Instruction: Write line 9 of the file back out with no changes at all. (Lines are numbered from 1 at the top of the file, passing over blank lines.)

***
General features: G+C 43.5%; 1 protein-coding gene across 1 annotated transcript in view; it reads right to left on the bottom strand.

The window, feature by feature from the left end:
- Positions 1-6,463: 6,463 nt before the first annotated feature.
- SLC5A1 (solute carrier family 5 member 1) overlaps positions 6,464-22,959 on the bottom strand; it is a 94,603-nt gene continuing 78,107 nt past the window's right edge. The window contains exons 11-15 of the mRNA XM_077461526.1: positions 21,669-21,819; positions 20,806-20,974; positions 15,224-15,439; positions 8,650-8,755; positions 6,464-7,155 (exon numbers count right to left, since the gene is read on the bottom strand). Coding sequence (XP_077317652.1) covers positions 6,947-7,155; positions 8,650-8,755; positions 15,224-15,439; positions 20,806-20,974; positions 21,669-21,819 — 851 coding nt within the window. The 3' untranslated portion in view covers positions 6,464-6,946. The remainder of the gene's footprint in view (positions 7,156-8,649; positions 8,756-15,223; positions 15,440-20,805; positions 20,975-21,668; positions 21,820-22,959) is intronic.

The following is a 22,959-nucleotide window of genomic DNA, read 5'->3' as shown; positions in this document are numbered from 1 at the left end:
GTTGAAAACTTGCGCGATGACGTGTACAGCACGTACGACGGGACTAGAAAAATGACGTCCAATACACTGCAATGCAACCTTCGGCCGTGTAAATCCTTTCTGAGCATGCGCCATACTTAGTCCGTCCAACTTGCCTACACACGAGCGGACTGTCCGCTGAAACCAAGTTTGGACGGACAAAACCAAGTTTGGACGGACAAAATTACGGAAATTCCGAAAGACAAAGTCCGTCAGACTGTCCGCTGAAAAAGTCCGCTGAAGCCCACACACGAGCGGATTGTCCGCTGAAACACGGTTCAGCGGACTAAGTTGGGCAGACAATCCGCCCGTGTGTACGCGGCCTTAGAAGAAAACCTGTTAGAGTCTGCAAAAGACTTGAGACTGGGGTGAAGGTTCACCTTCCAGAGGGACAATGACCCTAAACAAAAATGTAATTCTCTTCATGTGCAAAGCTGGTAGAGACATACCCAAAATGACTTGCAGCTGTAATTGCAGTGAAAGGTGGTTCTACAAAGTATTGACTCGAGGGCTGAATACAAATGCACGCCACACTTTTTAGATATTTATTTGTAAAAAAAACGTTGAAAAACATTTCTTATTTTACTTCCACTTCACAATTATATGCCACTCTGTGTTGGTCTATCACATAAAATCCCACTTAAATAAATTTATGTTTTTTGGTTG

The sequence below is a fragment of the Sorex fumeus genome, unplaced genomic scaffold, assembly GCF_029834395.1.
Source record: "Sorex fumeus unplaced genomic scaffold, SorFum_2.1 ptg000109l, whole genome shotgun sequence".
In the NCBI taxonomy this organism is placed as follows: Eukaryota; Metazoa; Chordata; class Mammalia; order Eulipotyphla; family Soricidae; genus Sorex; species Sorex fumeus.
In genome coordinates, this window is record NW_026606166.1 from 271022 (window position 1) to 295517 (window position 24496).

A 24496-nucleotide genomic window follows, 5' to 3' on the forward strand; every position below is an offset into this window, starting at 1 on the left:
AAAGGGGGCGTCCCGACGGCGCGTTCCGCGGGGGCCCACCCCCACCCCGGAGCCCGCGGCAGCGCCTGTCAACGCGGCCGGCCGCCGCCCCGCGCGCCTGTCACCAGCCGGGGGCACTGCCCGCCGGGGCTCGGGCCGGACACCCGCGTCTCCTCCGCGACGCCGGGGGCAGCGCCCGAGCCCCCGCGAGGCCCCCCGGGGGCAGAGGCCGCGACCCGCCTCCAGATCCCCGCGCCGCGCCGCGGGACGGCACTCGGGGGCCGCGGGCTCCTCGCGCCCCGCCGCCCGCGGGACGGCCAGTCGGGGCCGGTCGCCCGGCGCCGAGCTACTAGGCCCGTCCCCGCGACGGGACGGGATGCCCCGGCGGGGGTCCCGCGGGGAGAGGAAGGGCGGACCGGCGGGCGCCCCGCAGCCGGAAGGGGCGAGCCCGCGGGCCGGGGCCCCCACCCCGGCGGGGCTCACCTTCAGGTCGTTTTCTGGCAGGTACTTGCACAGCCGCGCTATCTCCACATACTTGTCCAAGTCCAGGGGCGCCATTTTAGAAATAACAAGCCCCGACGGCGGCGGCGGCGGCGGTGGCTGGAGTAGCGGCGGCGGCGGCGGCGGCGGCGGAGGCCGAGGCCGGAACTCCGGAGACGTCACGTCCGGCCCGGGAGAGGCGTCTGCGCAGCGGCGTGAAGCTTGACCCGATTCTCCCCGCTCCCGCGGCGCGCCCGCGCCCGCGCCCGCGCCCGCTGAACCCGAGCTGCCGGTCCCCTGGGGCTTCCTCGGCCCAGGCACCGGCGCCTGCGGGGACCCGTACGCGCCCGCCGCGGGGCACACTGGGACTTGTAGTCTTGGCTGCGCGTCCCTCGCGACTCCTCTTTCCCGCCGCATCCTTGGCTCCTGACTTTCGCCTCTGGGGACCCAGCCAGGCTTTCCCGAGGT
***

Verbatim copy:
In the NCBI taxonomy this organism is placed as follows: Eukaryota; Metazoa; Chordata; class Mammalia; order Eulipotyphla; family Soricidae; genus Sorex; species Sorex fumeus.